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State Identifies Hundreds of Schools for Improvement, Under New System

Thursday, August 30, 2012 - 04:16 PM

More than 700 schools across New York State have to draft improvement plans in order to continue getting federal funds for the schools, half of which are located in New York City.

The schools were chosen through a new system now that New York has a waiver from the No Child Left Behind law, giving it more flexibility over federal dollars. Schools are no longer labeled Schools in Need of Improvement (SINI) if they don't meet certain performance targets for specific groups of students, such as blacks, Hispanics, and English Language Learners. Instead, the state looks at the bottom 15 percent and labels the schools "priority" or "focus."

The schools no longer have to set aside federal funds for tutoring, but they do have to draft academic improvement plans. Priority schools are in the bottom 5 percent, and have to develop whole school improvement plans that are in sync with the federal government's School Improvement Grants no later than the 2014-15 academic year.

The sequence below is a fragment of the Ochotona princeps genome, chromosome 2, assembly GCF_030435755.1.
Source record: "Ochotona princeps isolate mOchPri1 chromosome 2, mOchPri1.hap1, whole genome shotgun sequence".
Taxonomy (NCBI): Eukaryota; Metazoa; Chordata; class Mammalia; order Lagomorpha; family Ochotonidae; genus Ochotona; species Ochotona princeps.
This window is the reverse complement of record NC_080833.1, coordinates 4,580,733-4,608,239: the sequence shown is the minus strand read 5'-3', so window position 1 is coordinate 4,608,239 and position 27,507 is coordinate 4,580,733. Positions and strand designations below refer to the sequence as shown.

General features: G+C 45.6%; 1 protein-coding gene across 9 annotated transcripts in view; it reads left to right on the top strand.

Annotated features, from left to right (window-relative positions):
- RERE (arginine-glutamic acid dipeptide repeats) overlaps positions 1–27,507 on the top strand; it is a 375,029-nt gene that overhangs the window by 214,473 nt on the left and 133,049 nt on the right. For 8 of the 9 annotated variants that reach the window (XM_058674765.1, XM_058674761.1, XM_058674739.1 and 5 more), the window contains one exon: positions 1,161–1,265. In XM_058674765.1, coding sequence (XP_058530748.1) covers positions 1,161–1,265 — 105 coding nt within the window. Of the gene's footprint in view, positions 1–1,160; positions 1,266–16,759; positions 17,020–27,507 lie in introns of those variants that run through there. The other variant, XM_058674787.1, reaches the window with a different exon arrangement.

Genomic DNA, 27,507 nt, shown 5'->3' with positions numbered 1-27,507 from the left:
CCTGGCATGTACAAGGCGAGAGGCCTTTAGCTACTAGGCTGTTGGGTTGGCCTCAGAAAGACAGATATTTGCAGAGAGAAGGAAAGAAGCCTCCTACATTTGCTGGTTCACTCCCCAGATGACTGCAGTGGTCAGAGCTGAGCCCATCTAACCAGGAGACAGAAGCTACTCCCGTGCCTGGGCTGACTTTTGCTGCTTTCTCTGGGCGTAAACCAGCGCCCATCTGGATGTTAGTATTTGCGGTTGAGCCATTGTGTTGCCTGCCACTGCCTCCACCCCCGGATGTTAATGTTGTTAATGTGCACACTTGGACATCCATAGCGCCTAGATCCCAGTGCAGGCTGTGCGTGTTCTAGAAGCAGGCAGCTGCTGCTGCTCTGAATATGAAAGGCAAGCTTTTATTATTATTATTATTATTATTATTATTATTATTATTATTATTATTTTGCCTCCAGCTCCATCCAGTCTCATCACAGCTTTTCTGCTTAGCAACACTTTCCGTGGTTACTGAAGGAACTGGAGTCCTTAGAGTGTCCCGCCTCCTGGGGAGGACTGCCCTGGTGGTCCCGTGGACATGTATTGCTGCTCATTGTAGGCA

Priority schools in New York City include familiar names. Many of the schools are among those the Bloomberg administration tried to close and reopen this fall, such as Brooklyn's John Dewey High School and Sheepshead Bay High School.

Another 55 schools in New York City were recognized for high performance or great improvement, and they include few surprises. Stuyvesant and Millennium high schools in Manhattan made the cut, along with Bronx High School of Science, the High School of American Studies at Lehman College, Public School 89 in Elmhurst, Queens and Public School 321 William Penn in Park Slope. These "Reward Schools" are eligible to compete for a grant of up to $100,000 funded by the federal government.

Chancellor Dennis M. Walcott issued this statment:

“The State’s new system more closely resembles the City’s school Progress Reports by recognizing growth and measuring students’ college and career readiness. This year, 55 schools were recognized for their strong performance and fewer schools were identified as struggling. There is still more work to do, and we will continue to support our struggling schools while holding them accountable to the high standards our students deserve.”

The state has posted a complete list of reward, priority schools and focus schools on its Web site.

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